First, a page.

Patent Damages

NDGA strikes a “project-specific” patent license agreement between plaintiff and defendant

On March 29, 2011, Judge Batten of the Northern District of Georgia granted Defendant Southwest’s motion to strike the project-specific license agreement that it had entered into with Plaintiff Insituform Technologies (“ITI”). Insituform Techs., Inc. v. Southwest Pipeline and Trenchless Corp., Case No. 1:08-CV-333-TCB (N.D. Ga., Mar. 29, 2011).  ITI was attempting to use the agreement to support its damages claim against another defendant, Cosmic-Sondermaschinenbau GmbH, which had defaulted and was thus liable for infringement.  Southwest moved to strike its license with ITI because the terms of the agreement prohibit ITI from relying on or referring to it in the litigation.  Southwest argued that, if ITI is allowed to use the agreement to establish royalties owed by defaulting Cosmic, then ITI will turn around and use the established royalty against Southwest later in the case, if it is found liable.

Here is a quick background of the facts. The timing of events is important to ITI’s arguments. During litigation with Cosmic (who is a third-party defendant in this case), ITI entered into a project-specific license agreement with Southwest. The relevant portions of that agreement state:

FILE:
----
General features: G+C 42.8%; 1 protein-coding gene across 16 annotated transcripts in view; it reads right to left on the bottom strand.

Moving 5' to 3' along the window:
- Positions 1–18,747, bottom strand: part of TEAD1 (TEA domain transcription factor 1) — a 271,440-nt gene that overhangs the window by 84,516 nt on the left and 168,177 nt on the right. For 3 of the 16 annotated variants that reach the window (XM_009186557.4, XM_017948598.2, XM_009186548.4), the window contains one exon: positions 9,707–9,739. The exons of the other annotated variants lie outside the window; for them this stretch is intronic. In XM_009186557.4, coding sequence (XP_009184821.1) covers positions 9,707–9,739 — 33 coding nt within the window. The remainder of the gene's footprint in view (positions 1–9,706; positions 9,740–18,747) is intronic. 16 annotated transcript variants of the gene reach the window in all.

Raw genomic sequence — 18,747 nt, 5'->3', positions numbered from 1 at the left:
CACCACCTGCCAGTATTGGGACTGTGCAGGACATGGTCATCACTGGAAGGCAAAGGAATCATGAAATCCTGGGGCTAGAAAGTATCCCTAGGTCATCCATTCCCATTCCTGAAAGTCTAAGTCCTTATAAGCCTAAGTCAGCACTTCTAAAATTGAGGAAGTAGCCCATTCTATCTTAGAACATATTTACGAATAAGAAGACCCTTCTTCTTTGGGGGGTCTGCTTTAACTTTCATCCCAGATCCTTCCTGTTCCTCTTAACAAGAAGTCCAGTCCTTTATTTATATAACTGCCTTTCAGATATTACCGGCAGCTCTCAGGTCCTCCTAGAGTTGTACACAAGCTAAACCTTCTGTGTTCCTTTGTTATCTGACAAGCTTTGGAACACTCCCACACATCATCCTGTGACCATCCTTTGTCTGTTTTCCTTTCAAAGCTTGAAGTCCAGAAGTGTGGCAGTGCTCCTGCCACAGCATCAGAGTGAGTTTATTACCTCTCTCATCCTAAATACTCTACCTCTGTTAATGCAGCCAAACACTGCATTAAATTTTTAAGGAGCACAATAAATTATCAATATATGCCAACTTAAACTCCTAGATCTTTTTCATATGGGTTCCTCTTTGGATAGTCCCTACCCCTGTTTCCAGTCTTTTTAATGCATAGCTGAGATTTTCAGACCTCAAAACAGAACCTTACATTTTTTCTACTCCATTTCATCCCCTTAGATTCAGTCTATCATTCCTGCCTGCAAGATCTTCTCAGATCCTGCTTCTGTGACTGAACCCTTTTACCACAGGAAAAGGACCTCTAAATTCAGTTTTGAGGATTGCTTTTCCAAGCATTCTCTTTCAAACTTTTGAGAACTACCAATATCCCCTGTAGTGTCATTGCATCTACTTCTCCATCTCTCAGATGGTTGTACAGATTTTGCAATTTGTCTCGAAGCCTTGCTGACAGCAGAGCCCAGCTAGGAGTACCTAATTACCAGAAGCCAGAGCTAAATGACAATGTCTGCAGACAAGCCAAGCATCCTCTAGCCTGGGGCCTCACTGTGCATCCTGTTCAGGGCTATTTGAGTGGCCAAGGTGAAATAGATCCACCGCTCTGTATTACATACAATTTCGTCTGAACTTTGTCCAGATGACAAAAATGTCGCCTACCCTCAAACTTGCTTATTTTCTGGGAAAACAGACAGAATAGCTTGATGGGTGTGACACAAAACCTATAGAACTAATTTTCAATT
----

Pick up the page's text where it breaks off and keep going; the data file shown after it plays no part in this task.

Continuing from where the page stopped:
LICENSOR, by this Agreement, does not waive any claims, demands, or rights of action that LICENSOR has or may have against LICENSEE for past, present or future infringement of the PATENTS that is not explicitly licensed hereunder with respect to the PROJECT.

Neither LICENSOR nor LICENSEE shall use this AGREEMENT, or the existence of this AGREEMENT, to support any claims or de3fenses either may raise in the event of future litigation involving LICENSOR, LICENSEE or the PATENTS, including but not limited to estoppel, waiver, or laches. […]

Southwest Project Specific License Agreement, section 7.3.

ITI later sued Southwest for infringement while the Cosmic litigation had not yet finished.

In general, Southwest claimed that the agreement implied that ITI could not use the license agreement against it in any way, including use in the separate Cosmic litigation. ITI responded that the agreement is fair game because the action with Southwest was not a “future litigation” and because the agreement was only used to support its claims against Cosmic.

The court held under Fed. R. Evid. 403 that “the danger of unfair prejudice outweighs the marginal relevance of the license agreement.” Agreeing with Southwest, the court found that though the litigation with Cosmic was already pending, the proceeding was still a “future litigation” with respect to Southwest. The rationale being that Southwest had become a party five months after the Cosmic litigation had commenced, hence a “future litigation.” Also, the court found it “likely that ITI would rely upon similar arguments, opinions and documents[,]” as used in the Cosmic case, against Southwest. Thus, the court granted Southwest’s motion based on the danger of unfair prejudice.

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